To wit: The first part of the course ends with students shooting “Dot Assessment Madness” (DAM). DAM requires students to shoot rounds on each of 10 2-inch circles numbered 1 to 10 (on the Langdon Technical Technology LTT-1 target pictured above). They shoot the number of rounds indicated by the number in the circle, in the following order: 1, 10, 2, 9, 3, 8, 4, 7, 5, 6. The assessment is total time with each miss adding 1 second. 10 misses is a DQ. (For reference, Johnston shot DAM in 35.20 with 5 misses for a total par time of 40.20 seconds.)
In reflecting with me on DAM, Johnston says “DAM is allegedly ‘dot assessment madness’ but really it is ‘doesn’t actually matter.’” Which is to say, the manifest purpose of the assessment in terms of establishing a time/score does not matter as much as the latent purpose which is to induce certain feelings in the student that they can learn from. In fact, in the debrief during the lunch break that followed, Johnston asked the students, “What did you experience when you were shooting the DAM assessment?”
According to Johnston, “The ideal student for this class is someone who is good enough for other instructors to ignore.” As this person is rarely me, I did not participate in “Technical Handgun.” As it turns out, there was a very broad range of shooters in this particular student body, from novice to advanced. Here Johnston’s ability to adapt the course to his students really stood out.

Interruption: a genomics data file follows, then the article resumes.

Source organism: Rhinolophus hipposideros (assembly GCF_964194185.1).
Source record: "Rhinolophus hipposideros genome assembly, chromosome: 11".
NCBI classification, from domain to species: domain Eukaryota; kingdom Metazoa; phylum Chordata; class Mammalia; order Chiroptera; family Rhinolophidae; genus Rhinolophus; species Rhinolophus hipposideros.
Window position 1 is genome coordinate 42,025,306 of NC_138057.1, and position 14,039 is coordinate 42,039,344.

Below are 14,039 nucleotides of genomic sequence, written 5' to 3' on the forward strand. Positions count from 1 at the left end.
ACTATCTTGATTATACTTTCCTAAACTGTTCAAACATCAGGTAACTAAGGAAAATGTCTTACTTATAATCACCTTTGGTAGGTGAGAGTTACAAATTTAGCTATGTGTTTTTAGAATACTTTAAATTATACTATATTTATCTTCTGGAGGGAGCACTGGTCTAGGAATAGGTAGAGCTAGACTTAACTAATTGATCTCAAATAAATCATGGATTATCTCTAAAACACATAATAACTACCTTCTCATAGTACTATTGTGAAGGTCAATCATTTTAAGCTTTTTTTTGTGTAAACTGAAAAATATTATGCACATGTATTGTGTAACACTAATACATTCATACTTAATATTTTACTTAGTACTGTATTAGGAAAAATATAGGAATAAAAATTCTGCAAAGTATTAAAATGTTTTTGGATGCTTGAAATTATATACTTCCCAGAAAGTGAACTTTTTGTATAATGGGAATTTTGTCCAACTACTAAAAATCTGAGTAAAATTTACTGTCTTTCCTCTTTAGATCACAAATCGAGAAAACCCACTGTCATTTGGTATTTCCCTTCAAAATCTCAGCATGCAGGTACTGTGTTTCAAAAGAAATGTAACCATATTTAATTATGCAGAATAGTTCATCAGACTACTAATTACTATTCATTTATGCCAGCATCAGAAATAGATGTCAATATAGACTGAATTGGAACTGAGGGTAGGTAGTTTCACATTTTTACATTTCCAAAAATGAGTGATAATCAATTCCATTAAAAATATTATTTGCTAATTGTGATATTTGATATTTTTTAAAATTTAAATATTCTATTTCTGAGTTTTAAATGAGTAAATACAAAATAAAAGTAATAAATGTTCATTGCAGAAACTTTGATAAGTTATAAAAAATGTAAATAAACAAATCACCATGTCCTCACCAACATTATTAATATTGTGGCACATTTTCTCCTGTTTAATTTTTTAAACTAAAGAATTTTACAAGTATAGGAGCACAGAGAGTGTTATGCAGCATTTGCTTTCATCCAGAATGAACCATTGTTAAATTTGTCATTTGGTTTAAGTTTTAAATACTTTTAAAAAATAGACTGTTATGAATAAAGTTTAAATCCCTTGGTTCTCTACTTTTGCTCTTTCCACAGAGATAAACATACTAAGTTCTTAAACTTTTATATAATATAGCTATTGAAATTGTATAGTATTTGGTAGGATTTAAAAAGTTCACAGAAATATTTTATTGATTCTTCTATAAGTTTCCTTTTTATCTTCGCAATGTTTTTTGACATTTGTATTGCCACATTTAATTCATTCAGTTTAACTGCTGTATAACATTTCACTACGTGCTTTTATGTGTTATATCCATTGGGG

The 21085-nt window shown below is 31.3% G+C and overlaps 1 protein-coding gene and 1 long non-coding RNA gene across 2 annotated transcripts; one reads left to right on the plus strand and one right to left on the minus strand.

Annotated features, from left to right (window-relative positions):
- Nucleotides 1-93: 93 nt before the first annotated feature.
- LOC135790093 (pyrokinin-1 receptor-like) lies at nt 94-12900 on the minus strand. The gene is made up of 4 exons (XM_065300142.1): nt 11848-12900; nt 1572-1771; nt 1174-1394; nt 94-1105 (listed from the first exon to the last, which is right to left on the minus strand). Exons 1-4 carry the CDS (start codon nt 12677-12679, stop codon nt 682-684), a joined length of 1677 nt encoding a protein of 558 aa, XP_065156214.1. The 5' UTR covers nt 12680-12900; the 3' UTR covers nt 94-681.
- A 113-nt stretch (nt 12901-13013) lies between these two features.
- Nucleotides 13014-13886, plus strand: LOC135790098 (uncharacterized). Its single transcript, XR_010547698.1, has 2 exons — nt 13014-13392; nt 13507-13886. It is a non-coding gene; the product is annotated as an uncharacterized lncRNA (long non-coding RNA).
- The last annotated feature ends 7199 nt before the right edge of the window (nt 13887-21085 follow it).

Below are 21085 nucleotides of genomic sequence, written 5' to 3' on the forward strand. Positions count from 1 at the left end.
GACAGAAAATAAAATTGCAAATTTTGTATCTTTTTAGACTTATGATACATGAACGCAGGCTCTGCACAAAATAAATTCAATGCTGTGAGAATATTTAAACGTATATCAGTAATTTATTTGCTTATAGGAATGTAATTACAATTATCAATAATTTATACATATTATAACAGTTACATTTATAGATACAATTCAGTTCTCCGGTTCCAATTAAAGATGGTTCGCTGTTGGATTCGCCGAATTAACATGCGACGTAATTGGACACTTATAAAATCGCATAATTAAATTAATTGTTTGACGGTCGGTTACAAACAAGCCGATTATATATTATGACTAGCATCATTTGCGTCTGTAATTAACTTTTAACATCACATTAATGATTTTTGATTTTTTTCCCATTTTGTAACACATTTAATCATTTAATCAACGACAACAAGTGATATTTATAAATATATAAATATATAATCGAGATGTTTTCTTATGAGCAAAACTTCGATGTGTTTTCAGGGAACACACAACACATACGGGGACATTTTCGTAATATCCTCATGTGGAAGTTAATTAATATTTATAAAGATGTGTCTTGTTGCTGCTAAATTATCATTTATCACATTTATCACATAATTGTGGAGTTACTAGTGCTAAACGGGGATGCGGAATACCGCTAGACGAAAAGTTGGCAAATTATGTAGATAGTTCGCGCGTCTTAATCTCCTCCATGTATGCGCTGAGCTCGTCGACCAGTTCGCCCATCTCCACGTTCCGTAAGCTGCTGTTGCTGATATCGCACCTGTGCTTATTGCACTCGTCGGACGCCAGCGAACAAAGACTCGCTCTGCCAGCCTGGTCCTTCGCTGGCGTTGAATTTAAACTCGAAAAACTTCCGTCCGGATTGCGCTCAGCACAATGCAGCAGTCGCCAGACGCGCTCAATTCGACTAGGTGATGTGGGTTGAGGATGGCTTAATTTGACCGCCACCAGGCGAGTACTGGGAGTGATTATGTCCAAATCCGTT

The fact that he spends a significant amount of time – more time than in any other class I have ever taken or observed, in fact – working with students individually helped him manage the diverse student body.
As befits a course called “stupid human tricks,” working with students individually allows Johnston to get deep into the minutiae of shooting basics like stance, grip, presentation, sight picture, and trigger press. But rather than just telling students what to do and checking whether they do it, Johnston emphasizes the importance of students learning for themselves what shooting well or poorly feels like.
Although this is not a high round count course – in the first 6 hours students shot about 125 rounds, including 55 for DAM – it is intense in other ways. As the day wore on I observed students breaking down more and more in their fundamentals. This highlighted Johnston’s initial point about competence and how without unconscious competence the cognitive load on the shooter gets too high. If this manifests on a square range, one can only imagine how it might manifest in real life.
The fact that John Johnston taught this course in a “Don’t Worry [Image of a Bee] Happy” t-shirt was not an accident. It reflects his personal disposition, which I have characterized as a “Granola Libertarian.”
The orientation emerged also in his concluding comments to his students. “Thanks for your money,” he said, “but more for your time. You don’t know how much you have and you can’t get any more.” He then reminded them: